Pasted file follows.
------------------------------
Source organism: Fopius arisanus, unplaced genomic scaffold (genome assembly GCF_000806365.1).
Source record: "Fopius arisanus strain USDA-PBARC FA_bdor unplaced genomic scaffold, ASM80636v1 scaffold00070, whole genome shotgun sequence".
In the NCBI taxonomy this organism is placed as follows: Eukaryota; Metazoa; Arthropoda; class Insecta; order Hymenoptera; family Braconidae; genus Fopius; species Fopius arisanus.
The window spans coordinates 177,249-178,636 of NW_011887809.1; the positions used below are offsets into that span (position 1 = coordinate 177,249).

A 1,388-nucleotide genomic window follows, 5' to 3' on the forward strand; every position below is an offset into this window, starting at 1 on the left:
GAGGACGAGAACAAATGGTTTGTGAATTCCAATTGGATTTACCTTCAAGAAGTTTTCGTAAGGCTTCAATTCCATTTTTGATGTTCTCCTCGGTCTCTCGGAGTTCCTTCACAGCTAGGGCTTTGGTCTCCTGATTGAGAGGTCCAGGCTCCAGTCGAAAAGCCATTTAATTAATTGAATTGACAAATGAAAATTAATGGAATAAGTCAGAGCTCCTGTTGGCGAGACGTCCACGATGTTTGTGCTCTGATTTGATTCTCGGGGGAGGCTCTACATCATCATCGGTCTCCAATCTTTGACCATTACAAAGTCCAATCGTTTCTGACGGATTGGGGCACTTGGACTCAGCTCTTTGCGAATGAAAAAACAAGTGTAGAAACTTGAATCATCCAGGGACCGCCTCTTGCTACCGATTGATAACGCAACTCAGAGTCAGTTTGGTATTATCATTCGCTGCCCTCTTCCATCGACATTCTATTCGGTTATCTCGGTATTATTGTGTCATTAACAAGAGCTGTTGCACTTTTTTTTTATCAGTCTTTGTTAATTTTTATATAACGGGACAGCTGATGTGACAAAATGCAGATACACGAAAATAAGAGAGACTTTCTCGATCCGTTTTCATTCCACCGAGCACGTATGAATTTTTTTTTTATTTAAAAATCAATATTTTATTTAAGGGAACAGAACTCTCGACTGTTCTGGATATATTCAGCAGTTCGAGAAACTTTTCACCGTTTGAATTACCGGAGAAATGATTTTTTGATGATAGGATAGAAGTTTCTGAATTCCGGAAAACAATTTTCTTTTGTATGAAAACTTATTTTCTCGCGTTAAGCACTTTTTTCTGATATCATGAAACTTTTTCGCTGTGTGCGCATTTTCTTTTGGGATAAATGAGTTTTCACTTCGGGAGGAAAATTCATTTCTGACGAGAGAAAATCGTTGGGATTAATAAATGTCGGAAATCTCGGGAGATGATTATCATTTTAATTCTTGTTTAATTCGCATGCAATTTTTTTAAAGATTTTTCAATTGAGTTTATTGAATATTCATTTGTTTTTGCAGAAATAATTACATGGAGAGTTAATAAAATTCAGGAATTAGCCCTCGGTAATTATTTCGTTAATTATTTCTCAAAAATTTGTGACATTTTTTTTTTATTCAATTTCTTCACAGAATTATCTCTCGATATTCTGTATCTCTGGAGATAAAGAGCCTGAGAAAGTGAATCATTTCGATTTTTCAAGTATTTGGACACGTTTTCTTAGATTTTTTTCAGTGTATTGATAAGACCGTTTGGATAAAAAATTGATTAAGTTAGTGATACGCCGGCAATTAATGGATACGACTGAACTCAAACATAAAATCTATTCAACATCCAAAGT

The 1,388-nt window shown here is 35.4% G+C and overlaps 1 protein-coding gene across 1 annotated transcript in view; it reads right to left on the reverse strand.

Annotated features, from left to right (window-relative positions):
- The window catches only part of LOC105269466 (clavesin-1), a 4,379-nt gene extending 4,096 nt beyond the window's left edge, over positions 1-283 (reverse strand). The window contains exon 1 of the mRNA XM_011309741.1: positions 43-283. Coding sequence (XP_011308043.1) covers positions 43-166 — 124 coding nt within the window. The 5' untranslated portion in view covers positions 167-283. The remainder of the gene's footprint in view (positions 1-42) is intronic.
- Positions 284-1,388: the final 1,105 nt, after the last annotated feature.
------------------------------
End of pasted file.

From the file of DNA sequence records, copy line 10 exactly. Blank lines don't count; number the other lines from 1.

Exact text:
- Positions 284-1,388: the final 1,105 nt, after the last annotated feature.